Do U.S. markets still have an appetite for Chinese IPOs?
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Chinese IPOs in the U.S. still live—at least for some companies.
Chinese cloud-computing firm Kingsoft Cloud closed 40% up in its first day of trading Friday, after raising some $510 million via IPO.
It’s the first IPO of a Chinese company since the blowup of Starbucks competitor Luckin Coffee, which revealed in April that it had fabricated much of its sales in 2019 and suspended its chief operating officer. Roughly two years old, Luckin has raised over $1.5 billion from investors over the past year.
Kingsoft’s IPO is being posed as an example of continued U.S. appetite for Chinese IPOs despite distrust sowed by Luckin—but there’s more nuance here that puts Kingsoft in a different bucket.
For starters, the cloud company is a Saas business, among the echelon of companies expected to do well amid the coronavirus if not boom. Kingsoft also has a proven entrepreneur at its back— CEO of smartphone maker Xiaomi, Lei Jun, who is chairman at Kingsoft and owns a 14% stake in the company (The relationship extends even beyond that, with Xiaomi making up 14.4% of Kingsoft’s revenue in 2019).
Other Chinese IPOs will find demand like Kingsoft, but such companies will generally endure heavier scrutiny amid Sino-U.S. tensions that have only worsened over the coronavirus. Days before Kingsoft’s offering, Sen. Marco Rubio (R.-Fla.) tweeted: “Didn’t last month’s Luckin Coffee scandal show us why no new listings from #China should be allowed until US regulators can inspect the books of all firms who wish to be traded on our exchanges?” Kingsoft investors have so far disagreed with that assessment—but not all will be so lucky.
One more U.S.-listing Chinese company that is barely limping along: Ebang, a major maker of bitcoin mining equipment that previously sought to go public on the Hong Kong Stock Exchange in 2018, filed to raise $100 million recently in the U.S. but posted a precipitous 66% drop in revenues from a year earlier to $109 million in 2019.
The great Tesla debate: The electric car maker is at the center of the greatly politicized and geographically fractured debate over when and how to reopen the country.
A known critic of lockdown orders, Tesla CEO Elon Musk filed a lawsuit against Alameda County, where its main factory is based, over when it could reopen the plant. He also threatened to leave California.
Over the weekend, Republican lawmakers in certain states jumped on the threats, with those in Georgia and Utah (both partially reopening) inviting his business while a Democrat assemblywoman in California (still in lockdown mode) had other choice words for the CEO.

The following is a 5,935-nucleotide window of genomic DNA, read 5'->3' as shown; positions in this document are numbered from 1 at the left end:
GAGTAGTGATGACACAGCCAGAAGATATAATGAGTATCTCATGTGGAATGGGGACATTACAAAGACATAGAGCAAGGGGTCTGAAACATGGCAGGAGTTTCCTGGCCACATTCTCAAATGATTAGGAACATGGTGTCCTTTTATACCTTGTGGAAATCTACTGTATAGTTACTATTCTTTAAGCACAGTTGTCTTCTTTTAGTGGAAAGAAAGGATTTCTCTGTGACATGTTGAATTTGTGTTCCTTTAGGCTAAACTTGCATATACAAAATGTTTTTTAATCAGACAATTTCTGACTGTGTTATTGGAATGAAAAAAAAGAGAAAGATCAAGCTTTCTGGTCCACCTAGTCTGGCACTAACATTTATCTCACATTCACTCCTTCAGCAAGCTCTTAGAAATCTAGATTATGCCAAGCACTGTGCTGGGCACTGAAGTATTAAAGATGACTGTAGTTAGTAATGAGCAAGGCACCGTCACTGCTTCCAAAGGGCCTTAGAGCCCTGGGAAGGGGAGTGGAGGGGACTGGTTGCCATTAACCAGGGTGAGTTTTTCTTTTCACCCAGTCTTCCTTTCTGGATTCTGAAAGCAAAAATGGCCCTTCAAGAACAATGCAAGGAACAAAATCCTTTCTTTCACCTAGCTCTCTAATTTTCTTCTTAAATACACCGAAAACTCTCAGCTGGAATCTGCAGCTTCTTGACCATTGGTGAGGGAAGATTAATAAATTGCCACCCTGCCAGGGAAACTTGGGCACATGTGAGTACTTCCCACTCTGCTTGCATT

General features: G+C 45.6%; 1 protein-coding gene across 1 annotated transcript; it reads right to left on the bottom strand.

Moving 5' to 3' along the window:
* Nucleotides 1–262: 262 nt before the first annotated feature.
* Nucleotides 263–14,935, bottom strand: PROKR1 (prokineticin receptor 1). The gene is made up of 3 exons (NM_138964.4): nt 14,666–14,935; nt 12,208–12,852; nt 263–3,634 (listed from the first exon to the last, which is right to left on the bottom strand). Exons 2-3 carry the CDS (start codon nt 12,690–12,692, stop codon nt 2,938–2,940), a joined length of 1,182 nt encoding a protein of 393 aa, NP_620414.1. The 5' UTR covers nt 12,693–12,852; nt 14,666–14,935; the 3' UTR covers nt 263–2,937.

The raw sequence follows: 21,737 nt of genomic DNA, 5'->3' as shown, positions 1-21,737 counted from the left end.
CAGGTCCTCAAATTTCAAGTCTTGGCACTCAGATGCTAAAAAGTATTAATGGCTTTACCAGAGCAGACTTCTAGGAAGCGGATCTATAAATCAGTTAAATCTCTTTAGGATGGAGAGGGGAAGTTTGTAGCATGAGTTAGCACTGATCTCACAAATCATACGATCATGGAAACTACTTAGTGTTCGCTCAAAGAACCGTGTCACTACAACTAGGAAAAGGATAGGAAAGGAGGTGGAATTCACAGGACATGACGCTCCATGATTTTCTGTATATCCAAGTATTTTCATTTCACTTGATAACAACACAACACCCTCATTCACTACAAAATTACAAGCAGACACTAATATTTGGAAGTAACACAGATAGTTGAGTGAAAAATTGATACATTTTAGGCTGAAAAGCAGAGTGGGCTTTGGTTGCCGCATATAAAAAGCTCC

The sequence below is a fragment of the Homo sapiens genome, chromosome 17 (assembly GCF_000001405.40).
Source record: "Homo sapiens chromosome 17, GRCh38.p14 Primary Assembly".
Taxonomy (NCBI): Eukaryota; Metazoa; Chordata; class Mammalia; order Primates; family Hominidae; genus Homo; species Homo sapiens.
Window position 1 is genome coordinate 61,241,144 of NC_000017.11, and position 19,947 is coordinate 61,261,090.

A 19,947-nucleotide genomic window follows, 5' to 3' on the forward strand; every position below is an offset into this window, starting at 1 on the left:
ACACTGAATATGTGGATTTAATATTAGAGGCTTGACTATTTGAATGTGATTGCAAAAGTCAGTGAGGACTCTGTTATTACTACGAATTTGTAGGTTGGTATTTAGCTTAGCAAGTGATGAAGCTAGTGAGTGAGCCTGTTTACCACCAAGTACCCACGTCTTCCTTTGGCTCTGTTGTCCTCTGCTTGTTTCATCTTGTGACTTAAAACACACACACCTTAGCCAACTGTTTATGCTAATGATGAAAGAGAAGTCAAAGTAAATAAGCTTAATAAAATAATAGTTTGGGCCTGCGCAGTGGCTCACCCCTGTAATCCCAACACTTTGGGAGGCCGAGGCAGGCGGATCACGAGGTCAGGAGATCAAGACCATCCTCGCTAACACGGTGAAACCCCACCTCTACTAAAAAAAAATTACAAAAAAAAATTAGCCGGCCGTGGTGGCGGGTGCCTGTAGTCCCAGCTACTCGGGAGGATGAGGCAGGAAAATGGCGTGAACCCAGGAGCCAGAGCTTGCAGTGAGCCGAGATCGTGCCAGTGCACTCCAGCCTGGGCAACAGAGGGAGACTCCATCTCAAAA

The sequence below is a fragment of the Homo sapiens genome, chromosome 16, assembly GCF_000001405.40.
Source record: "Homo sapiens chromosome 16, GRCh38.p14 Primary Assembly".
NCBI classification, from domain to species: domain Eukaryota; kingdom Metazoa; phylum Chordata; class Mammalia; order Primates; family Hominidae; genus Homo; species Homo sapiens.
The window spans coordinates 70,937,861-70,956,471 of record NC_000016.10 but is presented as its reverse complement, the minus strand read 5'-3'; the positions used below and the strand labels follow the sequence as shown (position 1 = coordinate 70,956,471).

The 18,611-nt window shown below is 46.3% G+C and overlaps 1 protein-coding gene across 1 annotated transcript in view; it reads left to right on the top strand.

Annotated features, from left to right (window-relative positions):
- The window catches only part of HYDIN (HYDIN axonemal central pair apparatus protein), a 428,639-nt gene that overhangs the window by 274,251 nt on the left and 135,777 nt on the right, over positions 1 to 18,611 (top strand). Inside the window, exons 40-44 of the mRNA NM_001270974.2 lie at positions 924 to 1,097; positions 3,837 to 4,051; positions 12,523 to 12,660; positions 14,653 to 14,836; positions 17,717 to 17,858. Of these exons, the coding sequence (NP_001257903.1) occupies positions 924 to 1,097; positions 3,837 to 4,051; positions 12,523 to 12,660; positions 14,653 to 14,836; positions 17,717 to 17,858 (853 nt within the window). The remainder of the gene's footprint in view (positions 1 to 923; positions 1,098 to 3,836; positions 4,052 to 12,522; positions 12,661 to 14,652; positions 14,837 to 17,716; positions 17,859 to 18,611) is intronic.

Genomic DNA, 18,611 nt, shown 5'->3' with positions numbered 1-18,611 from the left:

Large Silicon Valley giants are setting their own deadlines—usually further out—for reopening. Google and Facebook, for instance, have told employees that they can work from home until the end of the year. But Tesla’s business requires physical goods to ship for the company to work, a lesser issue for the likes of a search engine or social media company. For the same reason, though, Tesla may find it harder to move its equipment-heavy operations out of state.
It’s a new debate: Will companies move to other states with lower corporate tax thresholds and laxer stay-at-home policies amid the coronavirus?
For an easier read: With surge in bankruptcies and breakups amid the market dislocation, we have added a new segment below around bankruptcies and broken deals.
- Carta, a Palo Alto-based capitalization management platform, raised $180 million in funding, valuing the company at $3.1 billion. Lightspeed Ventures and Tribe Capital co-led the round.
- Carbon Health, a healthcare provider, raised $28 million in an extended Series B. DCVC was the investor.
- Ai-Media, a Sydney, Australia, based live and recorded captioning, transcription and translation services, raised A$10.3 million (US$6.6 million) from investors including CVC Emerging Companies Fund and Anzu Partners. Ai-Media also acquired Alternative Communications Services (ACS), a U.S.-based captioning service.
- BurnAlong, a Pikesville-based video health and wellness platform, raised $4 million in funding. Unnamed existing investors led the round, and were joined by investors including DM Wellness and CR2 Ventures.
- Spiceology, a Spokane, Wash-based spice company, raised $2 million in funding. Cowles Company led the round and was joined by investors including Kickstart Funds.
- Bain Capital is acquiring a 44% stake in Nichii Gakkan (TYO: 9790), a Japanese nursing home operator, for $1 billion, per the Financial Times citing sources. Read more. The deal would take the company private.
- CenterOak Partners acquired Temple Associates, a Sacramento, Calif.-based distributor of loose abrasives and blast equipment. The firm also formed SurfacePrep, a Grand Rapids, Mich-based distributor of abrasives and specialty ceramics, by combining Temple with GNAP and 10 strategic acquisitions. Financial terms weren't disclosed.
- Quirch Foods, backed by Palladium Equity Partners, acquired Butts Foods, a Jackson, Tenn.-based protein distributor with five facilities in Tennessee, Alabama and Mississippi. Financial terms weren't disclosed.
- York Telecom Corporation acquired Video Corporation of America, a Somerset, N.J.-based maker of audio visual communications solutions and support services, via a Chapter 11 process. Financial terms weren't disclosed.